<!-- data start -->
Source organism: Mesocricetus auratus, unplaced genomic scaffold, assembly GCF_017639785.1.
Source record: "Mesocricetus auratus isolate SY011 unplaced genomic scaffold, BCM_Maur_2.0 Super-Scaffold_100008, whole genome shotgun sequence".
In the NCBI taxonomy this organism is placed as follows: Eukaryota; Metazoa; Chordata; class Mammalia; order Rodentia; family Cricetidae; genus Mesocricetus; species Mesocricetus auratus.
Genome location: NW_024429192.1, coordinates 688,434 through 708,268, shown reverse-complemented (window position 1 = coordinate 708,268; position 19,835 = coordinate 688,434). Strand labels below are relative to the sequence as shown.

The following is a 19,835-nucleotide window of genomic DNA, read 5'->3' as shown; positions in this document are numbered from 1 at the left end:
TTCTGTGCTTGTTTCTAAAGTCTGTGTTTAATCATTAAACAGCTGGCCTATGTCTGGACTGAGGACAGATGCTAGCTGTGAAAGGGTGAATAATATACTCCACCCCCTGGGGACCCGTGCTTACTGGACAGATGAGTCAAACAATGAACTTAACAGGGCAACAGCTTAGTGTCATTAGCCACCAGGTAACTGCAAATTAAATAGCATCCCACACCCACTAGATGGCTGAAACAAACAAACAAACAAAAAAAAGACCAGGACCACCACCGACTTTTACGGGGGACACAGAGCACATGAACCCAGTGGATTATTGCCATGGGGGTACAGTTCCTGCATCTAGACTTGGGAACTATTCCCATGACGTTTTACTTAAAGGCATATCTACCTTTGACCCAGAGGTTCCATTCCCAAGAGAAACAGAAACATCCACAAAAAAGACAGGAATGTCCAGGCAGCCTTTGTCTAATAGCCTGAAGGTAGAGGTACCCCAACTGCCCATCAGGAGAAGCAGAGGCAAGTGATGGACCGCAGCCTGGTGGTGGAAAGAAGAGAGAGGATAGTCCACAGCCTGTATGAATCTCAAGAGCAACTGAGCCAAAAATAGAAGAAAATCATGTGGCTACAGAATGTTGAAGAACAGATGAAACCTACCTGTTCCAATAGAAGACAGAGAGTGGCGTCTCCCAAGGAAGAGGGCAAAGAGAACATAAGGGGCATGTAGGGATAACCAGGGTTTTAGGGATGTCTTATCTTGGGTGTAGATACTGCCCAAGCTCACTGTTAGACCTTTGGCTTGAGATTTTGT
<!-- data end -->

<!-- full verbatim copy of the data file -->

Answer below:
Source organism: Mesocricetus auratus, unplaced genomic scaffold, assembly GCF_017639785.1.
Source record: "Mesocricetus auratus isolate SY011 unplaced genomic scaffold, BCM_Maur_2.0 Super-Scaffold_100008, whole genome shotgun sequence".
In the NCBI taxonomy this organism is placed as follows: Eukaryota; Metazoa; Chordata; class Mammalia; order Rodentia; family Cricetidae; genus Mesocricetus; species Mesocricetus auratus.
Genome location: NW_024429192.1, coordinates 688,434 through 708,268, shown reverse-complemented (window position 1 = coordinate 708,268; position 19,835 = coordinate 688,434). Strand labels below are relative to the sequence as shown.

The following is a 19,835-nucleotide window of genomic DNA, read 5'->3' as shown; positions in this document are numbered from 1 at the left end:
TTCTGTGCTTGTTTCTAAAGTCTGTGTTTAATCATTAAACAGCTGGCCTATGTCTGGACTGAGGACAGATGCTAGCTGTGAAAGGGTGAATAATATACTCCACCCCCTGGGGACCCGTGCTTACTGGACAGATGAGTCAAACAATGAACTTAACAGGGCAACAGCTTAGTGTCATTAGCCACCAGGTAACTGCAAATTAAATAGCATCCCACACCCACTAGATGGCTGAAACAAACAAACAAACAAAAAAAAGACCAGGACCACCACCGACTTTTACGGGGGACACAGAGCACATGAACCCAGTGGATTATTGCCATGGGGGTACAGTTCCTGCATCTAGACTTGGGAACTATTCCCATGACGTTTTACTTAAAGGCATATCTACCTTTGACCCAGAGGTTCCATTCCCAAGAGAAACAGAAACATCCACAAAAAAGACAGGAATGTCCAGGCAGCCTTTGTCTAATAGCCTGAAGGTAGAGGTACCCCAACTGCCCATCAGGAGAAGCAGAGGCAAGTGATGGACCGCAGCCTGGTGGTGGAAAGAAGAGAGAGGATAGTCCACAGCCTGTATGAATCTCAAGAGCAACTGAGCCAAAAATAGAAGAAAATCATGTGGCTACAGAATGTTGAAGAACAGATGAAACCTACCTGTTCCAATAGAAGACAGAGAGTGGCGTCTCCCAAGGAAGAGGGCAAAGAGAACATAAGGGGCATGTAGGGATAACCAGGGTTTTAGGGATGTCTTATCTTGGGTGTAGATACTGCCCAAGCTCACTGTTAGACCTTTGGCTTGAGATTTTGT